© All rights reserved Vicente and Rasmussen and/or Taylor and Francis
Rasmussen, Jens and Vicente, Kim J. (1989): Coping with Human Errors through System Design: Implications for Ecological Interface Design. In International Journal of Man-Machine Studies, 31 (5) pp. 517-534.
Research during recent years has revealed that human errors are not stochastic events which can be removed through improved training programs or optimal interface design. Rather, errors tend to reflect either systematic interference between various models, rules, and schemata, or the effects of the adaptive mechanisms involved in learning. In terms of design implications, these findings suggest that reliable human-system interaction will be achieved by designing interfaces which tend to minimize the potential for control interference and support recovery from errors. In other words, the focus should be on control of the effects of errors rather than on the elimination of errors per se. In this paper, we propose a theoretical framework for interface design that attempts to satisfy these objectives. The goal of our framework, called ecological interface design, is to develop a meaningful representation of the process which is not just optimised for one particular level of cognitive control, but that supports all three levels simultaneously. The paper discusses the necessary requirements for a mapping between the process and the combined action/observation surface, and analyses of the resulting influence on both the interferences causing error and on the opportunity for error recovery left to the operator.
© All rights reserved Rasmussen and Vicente and/or Academic Press
Vicente, Kim J. and Williges, Robert C. (1988): Accommodating Individual Differences in Searching a Hierarchical File System. In International Journal of Man-Machine Studies, 29 (6) pp. 647-668.
Individual differences among users of a hierarchical file system were investigated. The results of a previous experiment revealed that subjects with low spatial ability were getting lost in the hierarchical file structure. Based on the concept of visual momentum, two changes to the old interface were proposed in an attempt to accommodate the individual differences in task performance. The changes consisted of a partial map of the hierarchy and an analogue indicator of current file position. This experiment compared the performance of users with high and low spatial abilities on the old verbal interface and the new graphical interface. The graphical interface resulted in changes in command usage that were consistent with the predictions of the visual momentum analysis. Although these changes in strategy resulted in a performance advantage for the graphical interface, the relative performance difference between high and low spatial groups remained constant across interfaces. However, the new interface did result in a decrease in the within-group variability in performance.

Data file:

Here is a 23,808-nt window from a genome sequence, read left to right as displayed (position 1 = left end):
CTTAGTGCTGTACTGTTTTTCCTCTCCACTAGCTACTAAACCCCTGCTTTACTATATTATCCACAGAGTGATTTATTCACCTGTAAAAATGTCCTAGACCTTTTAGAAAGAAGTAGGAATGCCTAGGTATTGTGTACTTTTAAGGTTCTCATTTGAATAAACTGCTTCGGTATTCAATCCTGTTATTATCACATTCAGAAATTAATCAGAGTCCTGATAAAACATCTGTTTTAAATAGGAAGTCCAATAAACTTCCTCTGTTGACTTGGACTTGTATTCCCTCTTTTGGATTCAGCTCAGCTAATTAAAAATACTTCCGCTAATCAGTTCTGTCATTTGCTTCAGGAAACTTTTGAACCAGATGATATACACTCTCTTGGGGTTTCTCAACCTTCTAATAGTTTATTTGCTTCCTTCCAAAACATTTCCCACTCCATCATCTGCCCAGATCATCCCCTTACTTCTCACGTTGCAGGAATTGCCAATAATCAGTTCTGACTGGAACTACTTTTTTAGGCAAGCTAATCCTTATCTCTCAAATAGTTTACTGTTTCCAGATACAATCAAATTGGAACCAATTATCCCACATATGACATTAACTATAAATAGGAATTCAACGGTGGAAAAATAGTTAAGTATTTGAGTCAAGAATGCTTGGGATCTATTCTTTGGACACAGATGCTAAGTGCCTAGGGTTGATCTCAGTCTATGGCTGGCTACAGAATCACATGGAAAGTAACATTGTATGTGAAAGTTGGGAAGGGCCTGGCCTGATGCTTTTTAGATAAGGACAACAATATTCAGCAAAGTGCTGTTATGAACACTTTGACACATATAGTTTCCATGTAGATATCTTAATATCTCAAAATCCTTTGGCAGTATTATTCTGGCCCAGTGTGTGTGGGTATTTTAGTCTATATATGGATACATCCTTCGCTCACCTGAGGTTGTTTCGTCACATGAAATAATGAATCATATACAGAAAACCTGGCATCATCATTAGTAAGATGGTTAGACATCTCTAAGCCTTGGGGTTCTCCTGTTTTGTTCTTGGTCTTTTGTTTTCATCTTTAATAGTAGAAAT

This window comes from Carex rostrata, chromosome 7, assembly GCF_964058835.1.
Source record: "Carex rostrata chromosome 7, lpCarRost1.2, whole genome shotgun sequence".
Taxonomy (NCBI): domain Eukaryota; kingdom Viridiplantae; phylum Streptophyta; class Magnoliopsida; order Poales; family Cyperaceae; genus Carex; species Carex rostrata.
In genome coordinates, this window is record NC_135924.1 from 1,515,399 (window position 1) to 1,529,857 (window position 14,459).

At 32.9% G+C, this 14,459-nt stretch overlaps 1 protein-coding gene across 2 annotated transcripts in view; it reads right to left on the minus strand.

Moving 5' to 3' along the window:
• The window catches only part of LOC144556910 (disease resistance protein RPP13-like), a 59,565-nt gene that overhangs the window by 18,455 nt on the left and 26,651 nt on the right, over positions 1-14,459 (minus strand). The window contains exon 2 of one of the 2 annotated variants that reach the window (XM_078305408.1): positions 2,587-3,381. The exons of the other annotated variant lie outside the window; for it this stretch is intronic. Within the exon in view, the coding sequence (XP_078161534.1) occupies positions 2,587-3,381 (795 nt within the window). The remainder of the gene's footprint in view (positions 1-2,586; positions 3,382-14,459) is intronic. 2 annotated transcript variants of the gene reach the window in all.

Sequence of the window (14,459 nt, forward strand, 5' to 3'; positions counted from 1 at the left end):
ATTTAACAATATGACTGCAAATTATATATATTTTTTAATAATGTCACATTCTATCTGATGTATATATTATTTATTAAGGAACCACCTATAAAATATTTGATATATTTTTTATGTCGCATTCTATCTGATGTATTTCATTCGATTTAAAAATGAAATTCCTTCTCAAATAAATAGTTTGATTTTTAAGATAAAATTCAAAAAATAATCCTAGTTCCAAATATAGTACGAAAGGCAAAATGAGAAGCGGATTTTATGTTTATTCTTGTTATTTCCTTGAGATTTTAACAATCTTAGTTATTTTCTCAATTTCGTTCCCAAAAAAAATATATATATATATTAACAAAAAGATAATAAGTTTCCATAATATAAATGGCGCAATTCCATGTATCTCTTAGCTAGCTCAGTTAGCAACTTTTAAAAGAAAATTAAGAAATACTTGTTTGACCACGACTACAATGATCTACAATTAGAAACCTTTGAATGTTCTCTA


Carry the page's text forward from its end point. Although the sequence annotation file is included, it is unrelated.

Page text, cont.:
© All rights reserved Vicente and Williges and/or Academic Press
Vicente, Kim J. and Rasmussen, Jens (1988): On Applying the Skills, Rules, Knowledge Framework to Interface Design. In: Proceedings of the Human Factors Society 32nd Annual Meeting 1988. pp. 254-258.
In this paper, a theoretical framework for interface design for complex systems is proposed. The approach, called Ecological Interface Design (EID), is based on the skills, rules, knowledge framework of levels of cognitive control. The fundamental goal of EID is to develop interfaces that provide the appropriate support for all three levels, but that do not force cognitive control to a higher level than the demands of the task require. The framework, consisting of a set of prescriptive design principles, is discussed, and an example of its application is presented.
© All rights reserved Vicente and Rasmussen and/or Human Factors Society